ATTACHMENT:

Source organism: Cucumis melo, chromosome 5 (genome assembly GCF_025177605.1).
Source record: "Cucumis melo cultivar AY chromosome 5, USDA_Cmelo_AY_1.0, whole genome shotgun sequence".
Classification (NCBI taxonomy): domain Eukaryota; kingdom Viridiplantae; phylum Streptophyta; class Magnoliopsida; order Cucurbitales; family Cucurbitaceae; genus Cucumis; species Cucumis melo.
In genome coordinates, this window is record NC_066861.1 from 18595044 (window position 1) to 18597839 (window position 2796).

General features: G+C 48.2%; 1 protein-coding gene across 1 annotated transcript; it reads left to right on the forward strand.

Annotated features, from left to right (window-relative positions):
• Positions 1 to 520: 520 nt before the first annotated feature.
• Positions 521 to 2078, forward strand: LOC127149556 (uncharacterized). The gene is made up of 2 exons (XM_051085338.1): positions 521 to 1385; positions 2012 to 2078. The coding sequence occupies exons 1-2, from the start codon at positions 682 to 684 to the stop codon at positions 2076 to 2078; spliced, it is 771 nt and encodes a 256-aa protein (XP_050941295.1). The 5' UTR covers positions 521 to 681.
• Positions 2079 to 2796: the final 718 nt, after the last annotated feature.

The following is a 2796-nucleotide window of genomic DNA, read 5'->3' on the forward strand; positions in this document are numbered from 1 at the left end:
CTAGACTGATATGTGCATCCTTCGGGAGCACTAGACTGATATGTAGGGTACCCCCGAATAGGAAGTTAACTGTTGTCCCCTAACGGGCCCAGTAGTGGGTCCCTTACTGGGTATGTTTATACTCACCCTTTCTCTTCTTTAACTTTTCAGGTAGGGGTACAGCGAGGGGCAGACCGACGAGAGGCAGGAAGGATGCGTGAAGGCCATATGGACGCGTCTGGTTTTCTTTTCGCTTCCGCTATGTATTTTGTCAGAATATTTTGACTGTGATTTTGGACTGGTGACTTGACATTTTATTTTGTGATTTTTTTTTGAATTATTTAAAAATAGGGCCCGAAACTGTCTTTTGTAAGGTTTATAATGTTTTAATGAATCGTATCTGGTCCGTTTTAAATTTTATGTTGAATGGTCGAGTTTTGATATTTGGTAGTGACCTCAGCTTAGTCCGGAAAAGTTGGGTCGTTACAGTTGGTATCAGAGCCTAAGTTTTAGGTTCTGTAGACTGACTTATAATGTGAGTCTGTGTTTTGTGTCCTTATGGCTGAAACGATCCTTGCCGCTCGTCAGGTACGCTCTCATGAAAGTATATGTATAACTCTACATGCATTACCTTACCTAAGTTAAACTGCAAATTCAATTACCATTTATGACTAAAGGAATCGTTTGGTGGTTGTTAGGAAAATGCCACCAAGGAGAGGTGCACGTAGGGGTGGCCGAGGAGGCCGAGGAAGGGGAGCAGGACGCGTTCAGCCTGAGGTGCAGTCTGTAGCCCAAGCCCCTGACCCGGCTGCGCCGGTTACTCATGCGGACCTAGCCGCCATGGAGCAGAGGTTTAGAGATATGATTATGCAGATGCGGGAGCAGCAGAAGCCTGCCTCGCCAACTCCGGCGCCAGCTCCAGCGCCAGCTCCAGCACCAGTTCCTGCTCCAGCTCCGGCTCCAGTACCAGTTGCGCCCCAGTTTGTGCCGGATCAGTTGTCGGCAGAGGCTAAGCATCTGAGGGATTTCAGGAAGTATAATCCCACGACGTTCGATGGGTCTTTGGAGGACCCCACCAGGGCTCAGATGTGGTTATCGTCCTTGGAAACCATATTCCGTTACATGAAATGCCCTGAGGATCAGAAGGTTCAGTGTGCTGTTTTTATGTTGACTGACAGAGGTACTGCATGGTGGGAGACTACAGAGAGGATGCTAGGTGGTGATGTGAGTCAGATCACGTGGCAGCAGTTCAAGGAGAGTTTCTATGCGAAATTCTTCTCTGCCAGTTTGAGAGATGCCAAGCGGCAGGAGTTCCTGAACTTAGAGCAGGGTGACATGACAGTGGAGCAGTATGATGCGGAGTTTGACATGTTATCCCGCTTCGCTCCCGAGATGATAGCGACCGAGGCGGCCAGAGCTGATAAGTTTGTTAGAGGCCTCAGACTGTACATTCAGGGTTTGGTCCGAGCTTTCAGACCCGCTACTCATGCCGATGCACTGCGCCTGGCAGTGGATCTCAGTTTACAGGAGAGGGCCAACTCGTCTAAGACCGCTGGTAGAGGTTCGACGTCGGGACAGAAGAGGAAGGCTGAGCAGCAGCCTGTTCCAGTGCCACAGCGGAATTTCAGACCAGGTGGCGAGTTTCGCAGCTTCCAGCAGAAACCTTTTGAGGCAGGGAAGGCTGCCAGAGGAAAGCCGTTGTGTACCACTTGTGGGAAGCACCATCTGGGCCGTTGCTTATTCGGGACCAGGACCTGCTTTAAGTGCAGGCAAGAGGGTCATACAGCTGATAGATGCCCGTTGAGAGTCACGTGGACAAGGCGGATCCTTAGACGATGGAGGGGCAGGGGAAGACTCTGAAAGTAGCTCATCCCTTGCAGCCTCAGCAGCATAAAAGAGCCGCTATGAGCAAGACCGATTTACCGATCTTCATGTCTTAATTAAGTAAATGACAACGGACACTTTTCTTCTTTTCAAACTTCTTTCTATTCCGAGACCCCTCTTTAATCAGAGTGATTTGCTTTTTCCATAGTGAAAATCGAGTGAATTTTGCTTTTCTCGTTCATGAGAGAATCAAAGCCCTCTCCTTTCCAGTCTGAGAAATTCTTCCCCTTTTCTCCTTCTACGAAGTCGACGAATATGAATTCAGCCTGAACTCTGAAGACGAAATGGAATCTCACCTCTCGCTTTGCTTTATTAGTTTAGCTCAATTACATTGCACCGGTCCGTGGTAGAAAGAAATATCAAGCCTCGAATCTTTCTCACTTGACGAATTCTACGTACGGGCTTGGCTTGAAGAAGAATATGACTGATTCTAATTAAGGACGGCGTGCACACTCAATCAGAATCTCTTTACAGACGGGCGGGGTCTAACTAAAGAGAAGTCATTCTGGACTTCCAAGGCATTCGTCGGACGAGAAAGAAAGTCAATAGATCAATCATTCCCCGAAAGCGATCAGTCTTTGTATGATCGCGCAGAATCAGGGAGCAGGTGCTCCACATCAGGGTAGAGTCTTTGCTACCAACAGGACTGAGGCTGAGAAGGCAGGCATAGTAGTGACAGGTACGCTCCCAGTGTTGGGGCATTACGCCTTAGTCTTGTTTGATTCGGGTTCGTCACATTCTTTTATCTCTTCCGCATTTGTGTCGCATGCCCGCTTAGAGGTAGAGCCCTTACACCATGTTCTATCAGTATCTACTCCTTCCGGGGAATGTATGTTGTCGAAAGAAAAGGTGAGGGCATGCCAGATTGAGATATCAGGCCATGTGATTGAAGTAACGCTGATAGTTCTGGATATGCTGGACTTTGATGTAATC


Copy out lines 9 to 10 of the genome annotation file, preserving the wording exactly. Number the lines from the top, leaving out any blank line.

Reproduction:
• Positions 2079 to 2796: the final 718 nt, after the last annotated feature.

The following is a 2796-nucleotide window of genomic DNA, read 5'->3' on the forward strand; positions in this document are numbered from 1 at the left end: